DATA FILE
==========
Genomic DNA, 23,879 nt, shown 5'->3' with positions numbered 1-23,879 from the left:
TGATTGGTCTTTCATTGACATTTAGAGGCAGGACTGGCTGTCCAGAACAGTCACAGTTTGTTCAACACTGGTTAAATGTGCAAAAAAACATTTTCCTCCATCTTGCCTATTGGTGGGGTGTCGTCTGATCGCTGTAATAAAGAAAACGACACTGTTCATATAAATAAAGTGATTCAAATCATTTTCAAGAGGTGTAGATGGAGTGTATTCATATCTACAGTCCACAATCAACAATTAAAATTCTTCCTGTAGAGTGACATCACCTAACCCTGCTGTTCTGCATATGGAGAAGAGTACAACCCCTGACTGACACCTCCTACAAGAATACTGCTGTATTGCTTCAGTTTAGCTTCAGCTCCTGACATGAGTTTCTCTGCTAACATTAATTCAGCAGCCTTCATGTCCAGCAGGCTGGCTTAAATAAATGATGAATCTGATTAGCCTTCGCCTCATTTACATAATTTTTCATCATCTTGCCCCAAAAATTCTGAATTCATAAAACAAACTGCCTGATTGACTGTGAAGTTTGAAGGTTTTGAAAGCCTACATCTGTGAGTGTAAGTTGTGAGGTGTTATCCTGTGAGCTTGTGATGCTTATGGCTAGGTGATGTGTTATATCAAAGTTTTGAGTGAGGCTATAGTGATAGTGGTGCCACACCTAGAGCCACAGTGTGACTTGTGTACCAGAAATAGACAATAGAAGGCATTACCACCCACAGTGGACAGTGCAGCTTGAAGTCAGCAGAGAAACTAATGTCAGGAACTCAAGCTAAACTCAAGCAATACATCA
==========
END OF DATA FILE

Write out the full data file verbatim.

Genomic DNA, 23,879 nt, shown 5'->3' with positions numbered 1-23,879 from the left:
TGATTGGTCTTTCATTGACATTTAGAGGCAGGACTGGCTGTCCAGAACAGTCACAGTTTGTTCAACACTGGTTAAATGTGCAAAAAAACATTTTCCTCCATCTTGCCTATTGGTGGGGTGTCGTCTGATCGCTGTAATAAAGAAAACGACACTGTTCATATAAATAAAGTGATTCAAATCATTTTCAAGAGGTGTAGATGGAGTGTATTCATATCTACAGTCCACAATCAACAATTAAAATTCTTCCTGTAGAGTGACATCACCTAACCCTGCTGTTCTGCATATGGAGAAGAGTACAACCCCTGACTGACACCTCCTACAAGAATACTGCTGTATTGCTTCAGTTTAGCTTCAGCTCCTGACATGAGTTTCTCTGCTAACATTAATTCAGCAGCCTTCATGTCCAGCAGGCTGGCTTAAATAAATGATGAATCTGATTAGCCTTCGCCTCATTTACATAATTTTTCATCATCTTGCCCCAAAAATTCTGAATTCATAAAACAAACTGCCTGATTGACTGTGAAGTTTGAAGGTTTTGAAAGCCTACATCTGTGAGTGTAAGTTGTGAGGTGTTATCCTGTGAGCTTGTGATGCTTATGGCTAGGTGATGTGTTATATCAAAGTTTTGAGTGAGGCTATAGTGATAGTGGTGCCACACCTAGAGCCACAGTGTGACTTGTGTACCAGAAATAGACAATAGAAGGCATTACCACCCACAGTGGACAGTGCAGCTTGAAGTCAGCAGAGAAACTAATGTCAGGAACTCAAGCTAAACTCAAGCAATACATCA